TOME — When students at The University of New Mexico-Valencia campus returned to classes this fall, they most likely noticed upgrades and improvements across the campus.
From spiffed up parking lots to improved lecture halls to a safe space for at-risk students, Rick Goshorn, director of business operations, says the improvements are all geared toward making the campus more welcoming to students.
“The goal is to create a more ‘collegiate’ atmosphere,” Goshorn said. “The most visible things are logos and banners, more branding. We want to create spaces that, once students are done with classes, they want to stay, hang out.”
The campus’ student union building has gotten an update and face lift, creating study areas with comfortable chairs and small white boards for collaboration and brain storming.
“It’s a complete renovation. It was one of the first buildings built here in the late 1980s. It was very dated,” Goshorn said. “The kitchen also got upgrades as well.”
The main lecture hall in the academics building has undergone improvements ranging from better sound dampening to ADA complaint ramps and chairs that can pivot to let students create small groups to work on projects.
Other improvements include renovations to the campus “back” entrance on its west side near the health science and nursing buildings.
“A lot of sand had blown into that area and it all just needed improvement. We redid the landscaping and addressed some disability and access issues,” Goshorn said. “We’ve resurfaced all the parking lots, striped and painted them.”
At this point, most of the buildings on campus as well as two parking shade structures have solar panels on their roofs, he said, allowing the campus to generate more than 70 percent of its own power.
Another project nearing completion is space in the Learning Resource Center for at-risk students.
“We have some federal grant funding that can be used to serve our most at-risk students to provide safe space for them,” Goshorn said. “It will have showers, washers and dryers, a kitchen.”
The newest project for the college is its Workforce Training Center in the village of Los Lunas. Goshorn said the work on the center is moving along quickly, with completion anticipated by the end of the year.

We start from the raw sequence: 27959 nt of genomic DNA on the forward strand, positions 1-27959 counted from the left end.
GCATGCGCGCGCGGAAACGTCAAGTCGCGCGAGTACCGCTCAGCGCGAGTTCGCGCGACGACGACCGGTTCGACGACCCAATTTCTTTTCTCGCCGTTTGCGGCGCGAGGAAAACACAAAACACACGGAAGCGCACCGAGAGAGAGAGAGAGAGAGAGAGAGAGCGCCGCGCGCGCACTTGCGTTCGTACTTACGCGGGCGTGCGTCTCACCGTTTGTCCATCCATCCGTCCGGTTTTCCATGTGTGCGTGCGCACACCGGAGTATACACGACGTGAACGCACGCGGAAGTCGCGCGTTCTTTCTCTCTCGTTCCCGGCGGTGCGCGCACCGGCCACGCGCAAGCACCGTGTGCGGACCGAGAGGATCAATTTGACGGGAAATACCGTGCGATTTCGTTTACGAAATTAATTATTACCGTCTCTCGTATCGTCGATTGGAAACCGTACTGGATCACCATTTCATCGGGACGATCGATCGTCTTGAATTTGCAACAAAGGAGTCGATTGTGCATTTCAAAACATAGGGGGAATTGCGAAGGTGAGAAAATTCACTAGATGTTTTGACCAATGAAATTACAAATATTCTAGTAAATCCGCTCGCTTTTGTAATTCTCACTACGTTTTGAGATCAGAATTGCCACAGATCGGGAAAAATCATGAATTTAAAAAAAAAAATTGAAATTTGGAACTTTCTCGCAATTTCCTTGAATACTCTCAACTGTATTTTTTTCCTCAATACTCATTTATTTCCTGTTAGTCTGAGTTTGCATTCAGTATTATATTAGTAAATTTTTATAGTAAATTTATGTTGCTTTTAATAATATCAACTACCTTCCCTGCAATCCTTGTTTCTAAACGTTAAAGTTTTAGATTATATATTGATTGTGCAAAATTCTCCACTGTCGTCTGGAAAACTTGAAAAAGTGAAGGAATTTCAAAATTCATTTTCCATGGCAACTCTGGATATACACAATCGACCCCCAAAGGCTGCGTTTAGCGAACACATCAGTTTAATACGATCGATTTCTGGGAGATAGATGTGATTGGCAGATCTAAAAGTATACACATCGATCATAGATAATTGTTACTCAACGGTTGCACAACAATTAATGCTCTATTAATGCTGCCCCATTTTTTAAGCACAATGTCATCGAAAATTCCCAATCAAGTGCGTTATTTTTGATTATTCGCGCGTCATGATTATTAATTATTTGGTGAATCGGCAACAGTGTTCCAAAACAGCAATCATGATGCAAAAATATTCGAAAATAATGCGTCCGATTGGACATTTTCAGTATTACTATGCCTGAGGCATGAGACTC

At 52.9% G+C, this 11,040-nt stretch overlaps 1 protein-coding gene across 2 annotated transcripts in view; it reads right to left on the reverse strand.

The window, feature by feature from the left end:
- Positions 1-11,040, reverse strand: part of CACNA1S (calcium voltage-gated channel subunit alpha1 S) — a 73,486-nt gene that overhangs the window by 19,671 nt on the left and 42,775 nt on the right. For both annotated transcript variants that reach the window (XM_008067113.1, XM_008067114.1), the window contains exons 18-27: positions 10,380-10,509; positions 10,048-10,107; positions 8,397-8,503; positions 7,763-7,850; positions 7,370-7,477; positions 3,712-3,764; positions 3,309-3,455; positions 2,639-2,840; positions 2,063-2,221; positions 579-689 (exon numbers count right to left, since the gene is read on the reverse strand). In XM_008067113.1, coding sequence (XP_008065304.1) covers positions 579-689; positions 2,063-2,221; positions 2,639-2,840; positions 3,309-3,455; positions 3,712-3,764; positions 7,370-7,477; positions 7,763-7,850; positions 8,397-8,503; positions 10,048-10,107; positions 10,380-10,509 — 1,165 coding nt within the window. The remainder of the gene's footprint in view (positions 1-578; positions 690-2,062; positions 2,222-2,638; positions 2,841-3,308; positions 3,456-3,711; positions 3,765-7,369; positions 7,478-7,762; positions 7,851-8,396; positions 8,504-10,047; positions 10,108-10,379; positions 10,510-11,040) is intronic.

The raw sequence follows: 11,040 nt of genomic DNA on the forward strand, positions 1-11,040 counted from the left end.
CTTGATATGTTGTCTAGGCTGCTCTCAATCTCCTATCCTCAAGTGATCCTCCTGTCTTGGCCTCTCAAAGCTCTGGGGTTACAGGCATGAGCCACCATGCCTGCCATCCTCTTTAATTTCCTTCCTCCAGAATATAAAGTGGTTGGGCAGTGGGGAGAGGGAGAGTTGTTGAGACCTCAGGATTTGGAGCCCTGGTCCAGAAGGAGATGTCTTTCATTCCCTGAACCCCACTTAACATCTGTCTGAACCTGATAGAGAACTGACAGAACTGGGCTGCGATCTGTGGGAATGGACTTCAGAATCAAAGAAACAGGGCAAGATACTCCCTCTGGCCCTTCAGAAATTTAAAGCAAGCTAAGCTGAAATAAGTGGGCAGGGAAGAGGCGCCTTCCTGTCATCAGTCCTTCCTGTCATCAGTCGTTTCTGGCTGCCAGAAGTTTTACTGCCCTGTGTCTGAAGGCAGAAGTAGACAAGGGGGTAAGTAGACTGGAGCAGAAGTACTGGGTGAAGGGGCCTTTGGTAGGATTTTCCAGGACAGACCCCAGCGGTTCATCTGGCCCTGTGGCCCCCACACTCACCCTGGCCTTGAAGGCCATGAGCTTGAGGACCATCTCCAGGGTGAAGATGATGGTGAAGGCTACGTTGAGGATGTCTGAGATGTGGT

“They have not had as much trouble as others with the supply chain. As we were going through the design process, they kind of saw what was happening, so they bought the lumber package and RAKS held it for us,” he said.
Goshorn said the contractor is confident the center will be finished in November, but he said December is more realistic.
“If it’s done in November, that’s great, but you know how construction projects go,” he said with a chuckle. “Right now though, come January and the new semester, it’s right on schedule.”
The training center will offer classes and training focused on manufacturing and industry, such as computer-assisted drafting and design, as well as general academics, like business writing classes, Goshorn said.
“For the most part, it’s really what the industrial businesses in the area need. Soft skills will be a large component,” he said. “We will also have facilities to offer to anyone needing to do training. Say a company is introducing a new software package or even a piece of equipment. Instead of figuring out how to send 30 people to Austin to get this training, they can bring in the trainer and have the facilities and space they need.
“We are geared up and ready to go at both locations. It’s very exciting; we’ve made some impressive improvements.”
Julia M. Dendinger began working at the VCNB in 2006. She covers Valencia County government, Belen Consolidated Schools and the village of Bosque Farms. She is a member of the Society of Professional Journalists Rio Grande chapter’s board of directors.